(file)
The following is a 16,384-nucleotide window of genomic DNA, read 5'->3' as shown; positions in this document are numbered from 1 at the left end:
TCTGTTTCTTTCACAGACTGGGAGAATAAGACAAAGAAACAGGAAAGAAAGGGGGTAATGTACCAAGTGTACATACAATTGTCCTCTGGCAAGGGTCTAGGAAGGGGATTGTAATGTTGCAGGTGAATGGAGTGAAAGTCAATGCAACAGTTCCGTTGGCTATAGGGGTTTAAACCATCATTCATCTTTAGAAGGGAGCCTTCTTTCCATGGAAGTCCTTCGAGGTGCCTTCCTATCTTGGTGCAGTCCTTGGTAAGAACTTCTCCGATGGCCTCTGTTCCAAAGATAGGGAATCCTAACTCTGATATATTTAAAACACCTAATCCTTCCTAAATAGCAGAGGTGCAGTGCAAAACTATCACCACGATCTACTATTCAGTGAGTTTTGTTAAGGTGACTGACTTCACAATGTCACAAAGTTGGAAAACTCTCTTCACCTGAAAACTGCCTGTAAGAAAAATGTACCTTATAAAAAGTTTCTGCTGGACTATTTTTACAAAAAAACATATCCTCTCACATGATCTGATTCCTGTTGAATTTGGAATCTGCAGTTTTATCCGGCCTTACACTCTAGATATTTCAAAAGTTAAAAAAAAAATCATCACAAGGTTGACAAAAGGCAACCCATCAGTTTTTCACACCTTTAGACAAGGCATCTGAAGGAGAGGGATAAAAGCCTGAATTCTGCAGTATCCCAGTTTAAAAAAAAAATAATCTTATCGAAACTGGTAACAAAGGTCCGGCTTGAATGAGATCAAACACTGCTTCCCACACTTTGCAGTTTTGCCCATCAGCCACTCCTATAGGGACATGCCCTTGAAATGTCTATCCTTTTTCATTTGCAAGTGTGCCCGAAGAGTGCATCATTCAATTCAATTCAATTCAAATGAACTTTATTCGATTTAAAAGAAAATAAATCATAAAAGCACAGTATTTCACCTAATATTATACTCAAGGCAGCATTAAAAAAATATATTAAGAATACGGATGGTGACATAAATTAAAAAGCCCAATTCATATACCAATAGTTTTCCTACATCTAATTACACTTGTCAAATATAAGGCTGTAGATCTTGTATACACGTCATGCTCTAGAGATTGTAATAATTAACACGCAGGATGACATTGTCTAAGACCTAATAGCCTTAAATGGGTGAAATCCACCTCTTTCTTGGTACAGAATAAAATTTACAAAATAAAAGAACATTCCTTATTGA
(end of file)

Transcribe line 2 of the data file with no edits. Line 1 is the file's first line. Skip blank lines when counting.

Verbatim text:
TCTGTTTCTTTCACAGACTGGGAGAATAAGACAAAGAAACAGGAAAGAAAGGGGGTAATGTACCAAGTGTACATACAATTGTCCTCTGGCAAGGGTCTAGGAAGGGGATTGTAATGTTGCAGGTGAATGGAGTGAAAGTCAATGCAACAGTTCCGTTGGCTATAGGGGTTTAAACCATCATTCATCTTTAGAAGGGAGCCTTCTTTCCATGGAAGTCCTTCGAGGTGCCTTCCTATCTTGGTGCAGTCCTTGGTAAGAACTTCTCCGATGGCCTCTGTTCCAAAGATAGGGAATCCTAACTCTGATATATTTAAAACACCTAATCCTTCCTAAATAGCAGAGGTGCAGTGCAAAACTATCACCACGATCTACTATTCAGTGAGTTTTGTTAAGGTGACTGACTTCACAATGTCACAAAGTTGGAAAACTCTCTTCACCTGAAAACTGCCTGTAAGAAAAATGTACCTTATAAAAAGTTTCTGCTGGACTATTTTTACAAAAAAACATATCCTCTCACATGATCTGATTCCTGTTGAATTTGGAATCTGCAGTTTTATCCGGCCTTACACTCTAGATATTTCAAAAGTTAAAAAAAAAATCATCACAAGGTTGACAAAAGGCAACCCATCAGTTTTTCACACCTTTAGACAAGGCATCTGAAGGAGAGGGATAAAAGCCTGAATTCTGCAGTATCCCAGTTTAAAAAAAAAATAATCTTATCGAAACTGGTAACAAAGGTCCGGCTTGAATGAGATCAAACACTGCTTCCCACACTTTGCAGTTTTGCCCATCAGCCACTCCTATAGGGACATGCCCTTGAAATGTCTATCCTTTTTCATTTGCAAGTGTGCCCGAAGAGTGCATCATTCAATTCAATTCAATTCAAATGAACTTTATTCGATTTAAAAGAAAATAAATCATAAAAGCACAGTATTTCACCTAATATTATACTCAAGGCAGCATTAAAAAAATATATTAAGAATACGGATGGTGACATAAATTAAAAAGCCCAATTCATATACCAATAGTTTTCCTACATCTAATTACACTTGTCAAATATAAGGCTGTAGATCTTGTATACACGTCATGCTCTAGAGATTGTAATAATTAACACGCAGGATGACATTGTCTAAGACCTAATAGCCTTAAATGGGTGAAATCCACCTCTTTCTTGGTACAGAATAAAATTTACAAAATAAAAGAACATTCCTTATTGA